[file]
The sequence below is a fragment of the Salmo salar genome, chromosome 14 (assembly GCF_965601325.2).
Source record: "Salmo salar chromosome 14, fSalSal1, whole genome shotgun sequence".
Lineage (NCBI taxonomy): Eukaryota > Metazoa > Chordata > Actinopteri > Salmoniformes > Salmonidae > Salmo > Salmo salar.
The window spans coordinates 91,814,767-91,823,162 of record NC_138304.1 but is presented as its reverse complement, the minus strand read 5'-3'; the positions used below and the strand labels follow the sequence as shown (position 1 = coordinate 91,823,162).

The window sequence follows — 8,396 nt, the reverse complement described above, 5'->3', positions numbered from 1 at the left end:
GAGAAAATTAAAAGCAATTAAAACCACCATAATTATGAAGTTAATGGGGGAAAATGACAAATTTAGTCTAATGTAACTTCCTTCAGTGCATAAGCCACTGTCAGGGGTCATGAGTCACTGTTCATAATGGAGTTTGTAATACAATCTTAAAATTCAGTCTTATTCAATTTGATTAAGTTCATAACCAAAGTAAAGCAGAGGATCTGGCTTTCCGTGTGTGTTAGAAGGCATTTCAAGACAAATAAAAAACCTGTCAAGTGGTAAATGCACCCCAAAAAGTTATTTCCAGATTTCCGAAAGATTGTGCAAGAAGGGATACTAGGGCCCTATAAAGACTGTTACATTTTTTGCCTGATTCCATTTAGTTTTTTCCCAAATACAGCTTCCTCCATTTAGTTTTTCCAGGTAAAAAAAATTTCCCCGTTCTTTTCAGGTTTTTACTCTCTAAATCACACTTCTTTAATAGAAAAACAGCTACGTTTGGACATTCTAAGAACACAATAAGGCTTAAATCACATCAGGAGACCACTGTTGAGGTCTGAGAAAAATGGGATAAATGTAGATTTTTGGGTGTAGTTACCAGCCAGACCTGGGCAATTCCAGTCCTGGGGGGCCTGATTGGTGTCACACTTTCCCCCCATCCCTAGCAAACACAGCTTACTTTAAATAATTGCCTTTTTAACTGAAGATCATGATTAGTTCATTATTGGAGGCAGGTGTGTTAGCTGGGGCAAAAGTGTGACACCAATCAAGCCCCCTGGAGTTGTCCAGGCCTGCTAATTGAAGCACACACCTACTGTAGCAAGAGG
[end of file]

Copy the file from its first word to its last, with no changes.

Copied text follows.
The sequence below is a fragment of the Salmo salar genome, chromosome 14 (assembly GCF_965601325.2).
Source record: "Salmo salar chromosome 14, fSalSal1, whole genome shotgun sequence".
Lineage (NCBI taxonomy): Eukaryota > Metazoa > Chordata > Actinopteri > Salmoniformes > Salmonidae > Salmo > Salmo salar.
The window spans coordinates 91,814,767-91,823,162 of record NC_138304.1 but is presented as its reverse complement, the minus strand read 5'-3'; the positions used below and the strand labels follow the sequence as shown (position 1 = coordinate 91,823,162).

The window sequence follows — 8,396 nt, the reverse complement described above, 5'->3', positions numbered from 1 at the left end:
GAGAAAATTAAAAGCAATTAAAACCACCATAATTATGAAGTTAATGGGGGAAAATGACAAATTTAGTCTAATGTAACTTCCTTCAGTGCATAAGCCACTGTCAGGGGTCATGAGTCACTGTTCATAATGGAGTTTGTAATACAATCTTAAAATTCAGTCTTATTCAATTTGATTAAGTTCATAACCAAAGTAAAGCAGAGGATCTGGCTTTCCGTGTGTGTTAGAAGGCATTTCAAGACAAATAAAAAACCTGTCAAGTGGTAAATGCACCCCAAAAAGTTATTTCCAGATTTCCGAAAGATTGTGCAAGAAGGGATACTAGGGCCCTATAAAGACTGTTACATTTTTTGCCTGATTCCATTTAGTTTTTTCCCAAATACAGCTTCCTCCATTTAGTTTTTCCAGGTAAAAAAAATTTCCCCGTTCTTTTCAGGTTTTTACTCTCTAAATCACACTTCTTTAATAGAAAAACAGCTACGTTTGGACATTCTAAGAACACAATAAGGCTTAAATCACATCAGGAGACCACTGTTGAGGTCTGAGAAAAATGGGATAAATGTAGATTTTTGGGTGTAGTTACCAGCCAGACCTGGGCAATTCCAGTCCTGGGGGGCCTGATTGGTGTCACACTTTCCCCCCATCCCTAGCAAACACAGCTTACTTTAAATAATTGCCTTTTTAACTGAAGATCATGATTAGTTCATTATTGGAGGCAGGTGTGTTAGCTGGGGCAAAAGTGTGACACCAATCAAGCCCCCTGGAGTTGTCCAGGCCTGCTAATTGAAGCACACACCTACTGTAGCAAGAGG